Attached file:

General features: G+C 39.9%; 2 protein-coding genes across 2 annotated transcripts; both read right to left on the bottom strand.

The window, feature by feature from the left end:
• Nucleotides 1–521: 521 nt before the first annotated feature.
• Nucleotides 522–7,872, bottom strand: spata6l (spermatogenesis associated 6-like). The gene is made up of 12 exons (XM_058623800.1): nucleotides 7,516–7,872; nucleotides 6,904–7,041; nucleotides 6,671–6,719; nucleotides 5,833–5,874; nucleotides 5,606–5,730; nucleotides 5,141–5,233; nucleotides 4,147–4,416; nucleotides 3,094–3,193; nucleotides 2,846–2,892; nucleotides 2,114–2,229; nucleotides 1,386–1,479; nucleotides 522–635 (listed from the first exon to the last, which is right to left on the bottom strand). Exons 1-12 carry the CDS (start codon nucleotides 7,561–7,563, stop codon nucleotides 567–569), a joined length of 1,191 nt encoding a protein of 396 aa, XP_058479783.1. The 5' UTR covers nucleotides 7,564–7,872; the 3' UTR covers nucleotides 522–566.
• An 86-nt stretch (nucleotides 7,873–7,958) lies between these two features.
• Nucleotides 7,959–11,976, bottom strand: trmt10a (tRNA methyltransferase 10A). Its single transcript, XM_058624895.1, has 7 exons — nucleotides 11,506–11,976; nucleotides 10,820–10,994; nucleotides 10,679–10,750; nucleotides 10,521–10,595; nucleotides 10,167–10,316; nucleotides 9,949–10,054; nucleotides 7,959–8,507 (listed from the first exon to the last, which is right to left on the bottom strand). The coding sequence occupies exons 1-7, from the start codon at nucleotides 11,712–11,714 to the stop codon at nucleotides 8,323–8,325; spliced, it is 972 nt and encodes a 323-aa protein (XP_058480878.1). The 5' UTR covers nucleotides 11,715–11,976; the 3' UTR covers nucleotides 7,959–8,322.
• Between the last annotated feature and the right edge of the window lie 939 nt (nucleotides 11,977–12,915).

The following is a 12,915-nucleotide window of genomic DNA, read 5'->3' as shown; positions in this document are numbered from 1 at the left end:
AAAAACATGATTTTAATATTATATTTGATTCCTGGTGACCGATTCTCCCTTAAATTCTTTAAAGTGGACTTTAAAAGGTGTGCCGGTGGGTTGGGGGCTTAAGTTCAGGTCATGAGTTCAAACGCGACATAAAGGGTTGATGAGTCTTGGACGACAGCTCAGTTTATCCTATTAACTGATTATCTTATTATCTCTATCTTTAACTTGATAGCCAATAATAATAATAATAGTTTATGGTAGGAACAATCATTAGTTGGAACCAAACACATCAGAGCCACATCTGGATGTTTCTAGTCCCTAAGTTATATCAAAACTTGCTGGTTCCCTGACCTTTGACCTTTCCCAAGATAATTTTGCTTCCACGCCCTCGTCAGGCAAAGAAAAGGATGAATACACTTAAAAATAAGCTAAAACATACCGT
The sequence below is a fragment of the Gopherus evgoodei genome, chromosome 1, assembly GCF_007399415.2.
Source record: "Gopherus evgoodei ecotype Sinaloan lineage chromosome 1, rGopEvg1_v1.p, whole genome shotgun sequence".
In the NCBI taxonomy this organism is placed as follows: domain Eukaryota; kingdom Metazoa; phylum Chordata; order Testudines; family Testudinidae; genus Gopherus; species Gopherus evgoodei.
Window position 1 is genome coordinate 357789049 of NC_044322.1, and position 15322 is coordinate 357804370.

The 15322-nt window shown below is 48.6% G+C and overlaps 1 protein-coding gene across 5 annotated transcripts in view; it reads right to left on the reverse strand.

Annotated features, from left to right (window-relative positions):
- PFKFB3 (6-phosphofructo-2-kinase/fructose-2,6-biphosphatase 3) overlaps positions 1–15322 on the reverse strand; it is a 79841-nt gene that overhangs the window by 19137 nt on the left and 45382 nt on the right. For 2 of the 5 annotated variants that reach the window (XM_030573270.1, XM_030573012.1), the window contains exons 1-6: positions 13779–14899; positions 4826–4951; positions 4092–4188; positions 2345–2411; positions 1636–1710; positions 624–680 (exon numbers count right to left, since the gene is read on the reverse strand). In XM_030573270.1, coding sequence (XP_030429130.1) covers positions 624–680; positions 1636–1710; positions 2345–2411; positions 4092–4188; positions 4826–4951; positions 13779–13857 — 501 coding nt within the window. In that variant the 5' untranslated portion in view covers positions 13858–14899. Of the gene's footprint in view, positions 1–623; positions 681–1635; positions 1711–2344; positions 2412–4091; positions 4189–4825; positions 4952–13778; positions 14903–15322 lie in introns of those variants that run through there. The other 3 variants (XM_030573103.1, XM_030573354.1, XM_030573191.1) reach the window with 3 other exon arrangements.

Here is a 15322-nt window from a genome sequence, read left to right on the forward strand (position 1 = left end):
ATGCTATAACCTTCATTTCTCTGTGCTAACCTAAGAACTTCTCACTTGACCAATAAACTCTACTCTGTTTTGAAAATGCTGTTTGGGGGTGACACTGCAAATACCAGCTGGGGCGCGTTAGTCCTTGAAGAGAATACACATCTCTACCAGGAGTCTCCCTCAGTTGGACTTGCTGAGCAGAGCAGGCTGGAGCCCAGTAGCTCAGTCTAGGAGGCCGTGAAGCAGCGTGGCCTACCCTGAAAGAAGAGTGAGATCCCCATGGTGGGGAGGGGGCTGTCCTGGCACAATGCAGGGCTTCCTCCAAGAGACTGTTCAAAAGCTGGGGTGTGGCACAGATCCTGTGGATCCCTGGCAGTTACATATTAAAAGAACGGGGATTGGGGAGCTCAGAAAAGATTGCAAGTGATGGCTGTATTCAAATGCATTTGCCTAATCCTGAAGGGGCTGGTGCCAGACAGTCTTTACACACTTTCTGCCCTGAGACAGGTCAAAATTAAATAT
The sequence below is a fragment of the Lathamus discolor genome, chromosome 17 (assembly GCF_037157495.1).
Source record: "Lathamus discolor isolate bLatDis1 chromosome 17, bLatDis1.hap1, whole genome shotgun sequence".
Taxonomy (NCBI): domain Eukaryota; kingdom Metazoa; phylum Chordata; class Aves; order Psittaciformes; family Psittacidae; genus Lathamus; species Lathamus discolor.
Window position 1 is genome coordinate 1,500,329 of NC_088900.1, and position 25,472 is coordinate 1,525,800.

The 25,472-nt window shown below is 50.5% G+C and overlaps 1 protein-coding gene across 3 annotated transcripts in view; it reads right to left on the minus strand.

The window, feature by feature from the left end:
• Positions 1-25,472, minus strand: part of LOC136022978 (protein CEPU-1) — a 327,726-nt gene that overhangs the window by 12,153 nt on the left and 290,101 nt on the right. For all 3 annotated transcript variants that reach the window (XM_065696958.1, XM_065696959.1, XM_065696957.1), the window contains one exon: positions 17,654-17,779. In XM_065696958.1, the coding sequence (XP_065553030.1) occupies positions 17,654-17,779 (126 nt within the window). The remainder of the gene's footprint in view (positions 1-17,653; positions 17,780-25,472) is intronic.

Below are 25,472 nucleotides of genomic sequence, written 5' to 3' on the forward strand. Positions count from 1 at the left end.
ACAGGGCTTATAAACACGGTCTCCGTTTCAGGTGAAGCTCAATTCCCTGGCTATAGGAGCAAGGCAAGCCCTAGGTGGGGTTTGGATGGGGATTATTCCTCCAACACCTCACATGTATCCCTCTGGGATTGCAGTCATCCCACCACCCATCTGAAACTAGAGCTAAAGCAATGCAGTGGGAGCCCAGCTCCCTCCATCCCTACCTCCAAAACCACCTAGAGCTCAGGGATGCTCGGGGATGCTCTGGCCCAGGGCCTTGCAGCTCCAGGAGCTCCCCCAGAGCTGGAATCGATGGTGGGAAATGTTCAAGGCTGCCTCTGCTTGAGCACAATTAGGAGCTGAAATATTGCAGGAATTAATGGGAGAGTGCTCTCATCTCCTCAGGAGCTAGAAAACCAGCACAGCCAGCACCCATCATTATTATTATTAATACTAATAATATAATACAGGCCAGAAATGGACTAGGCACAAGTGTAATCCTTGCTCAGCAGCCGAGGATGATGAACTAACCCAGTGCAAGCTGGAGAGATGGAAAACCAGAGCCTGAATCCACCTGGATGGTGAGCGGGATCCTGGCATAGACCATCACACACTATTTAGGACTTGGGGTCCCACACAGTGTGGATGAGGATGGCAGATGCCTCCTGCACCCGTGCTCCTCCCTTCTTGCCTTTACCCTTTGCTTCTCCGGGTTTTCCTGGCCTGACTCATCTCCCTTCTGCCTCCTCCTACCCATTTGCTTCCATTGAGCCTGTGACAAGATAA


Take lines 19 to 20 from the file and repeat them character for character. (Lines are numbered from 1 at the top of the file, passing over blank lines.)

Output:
The sequence below is a fragment of the Lathamus discolor genome, chromosome 17 (assembly GCF_037157495.1).
Source record: "Lathamus discolor isolate bLatDis1 chromosome 17, bLatDis1.hap1, whole genome shotgun sequence".